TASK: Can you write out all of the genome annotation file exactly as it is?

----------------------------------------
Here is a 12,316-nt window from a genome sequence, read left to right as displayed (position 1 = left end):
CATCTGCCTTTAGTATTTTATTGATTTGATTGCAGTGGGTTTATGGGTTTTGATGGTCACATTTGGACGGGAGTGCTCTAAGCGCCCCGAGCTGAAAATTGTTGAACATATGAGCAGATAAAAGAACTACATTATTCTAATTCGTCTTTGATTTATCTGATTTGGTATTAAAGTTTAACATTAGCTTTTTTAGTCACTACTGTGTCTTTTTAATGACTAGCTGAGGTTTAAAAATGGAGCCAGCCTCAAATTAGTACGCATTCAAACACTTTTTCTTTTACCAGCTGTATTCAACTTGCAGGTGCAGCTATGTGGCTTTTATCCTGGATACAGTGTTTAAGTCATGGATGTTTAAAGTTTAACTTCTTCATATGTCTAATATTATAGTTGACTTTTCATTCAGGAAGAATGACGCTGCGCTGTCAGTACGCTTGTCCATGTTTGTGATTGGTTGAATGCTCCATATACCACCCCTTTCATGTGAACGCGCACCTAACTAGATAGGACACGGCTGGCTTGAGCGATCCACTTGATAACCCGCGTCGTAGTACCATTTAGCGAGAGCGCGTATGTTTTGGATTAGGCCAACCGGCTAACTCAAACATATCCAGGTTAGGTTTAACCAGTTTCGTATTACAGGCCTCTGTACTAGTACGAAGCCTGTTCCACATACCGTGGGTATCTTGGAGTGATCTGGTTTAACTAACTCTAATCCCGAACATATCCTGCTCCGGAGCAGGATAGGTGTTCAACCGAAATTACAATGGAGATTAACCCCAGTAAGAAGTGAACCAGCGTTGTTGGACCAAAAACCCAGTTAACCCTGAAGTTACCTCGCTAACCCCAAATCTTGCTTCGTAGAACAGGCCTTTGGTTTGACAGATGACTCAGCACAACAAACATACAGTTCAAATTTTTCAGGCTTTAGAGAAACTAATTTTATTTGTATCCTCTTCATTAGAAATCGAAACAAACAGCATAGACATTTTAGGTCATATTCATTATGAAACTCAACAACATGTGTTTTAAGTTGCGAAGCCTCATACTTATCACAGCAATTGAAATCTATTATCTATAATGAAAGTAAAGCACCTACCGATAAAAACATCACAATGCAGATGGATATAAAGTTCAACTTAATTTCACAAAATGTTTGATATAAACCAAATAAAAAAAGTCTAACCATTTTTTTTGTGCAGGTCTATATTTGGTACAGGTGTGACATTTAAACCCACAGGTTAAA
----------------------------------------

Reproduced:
Here is a 12,316-nt window from a genome sequence, read left to right as displayed (position 1 = left end):
CATCTGCCTTTAGTATTTTATTGATTTGATTGCAGTGGGTTTATGGGTTTTGATGGTCACATTTGGACGGGAGTGCTCTAAGCGCCCCGAGCTGAAAATTGTTGAACATATGAGCAGATAAAAGAACTACATTATTCTAATTCGTCTTTGATTTATCTGATTTGGTATTAAAGTTTAACATTAGCTTTTTTAGTCACTACTGTGTCTTTTTAATGACTAGCTGAGGTTTAAAAATGGAGCCAGCCTCAAATTAGTACGCATTCAAACACTTTTTCTTTTACCAGCTGTATTCAACTTGCAGGTGCAGCTATGTGGCTTTTATCCTGGATACAGTGTTTAAGTCATGGATGTTTAAAGTTTAACTTCTTCATATGTCTAATATTATAGTTGACTTTTCATTCAGGAAGAATGACGCTGCGCTGTCAGTACGCTTGTCCATGTTTGTGATTGGTTGAATGCTCCATATACCACCCCTTTCATGTGAACGCGCACCTAACTAGATAGGACACGGCTGGCTTGAGCGATCCACTTGATAACCCGCGTCGTAGTACCATTTAGCGAGAGCGCGTATGTTTTGGATTAGGCCAACCGGCTAACTCAAACATATCCAGGTTAGGTTTAACCAGTTTCGTATTACAGGCCTCTGTACTAGTACGAAGCCTGTTCCACATACCGTGGGTATCTTGGAGTGATCTGGTTTAACTAACTCTAATCCCGAACATATCCTGCTCCGGAGCAGGATAGGTGTTCAACCGAAATTACAATGGAGATTAACCCCAGTAAGAAGTGAACCAGCGTTGTTGGACCAAAAACCCAGTTAACCCTGAAGTTACCTCGCTAACCCCAAATCTTGCTTCGTAGAACAGGCCTTTGGTTTGACAGATGACTCAGCACAACAAACATACAGTTCAAATTTTTCAGGCTTTAGAGAAACTAATTTTATTTGTATCCTCTTCATTAGAAATCGAAACAAACAGCATAGACATTTTAGGTCATATTCATTATGAAACTCAACAACATGTGTTTTAAGTTGCGAAGCCTCATACTTATCACAGCAATTGAAATCTATTATCTATAATGAAAGTAAAGCACCTACCGATAAAAACATCACAATGCAGATGGATATAAAGTTCAACTTAATTTCACAAAATGTTTGATATAAACCAAATAAAAAAAGTCTAACCATTTTTTTTGTGCAGGTCTATATTTGGTACAGGTGTGACATTTAAACCCACAGGTTAAA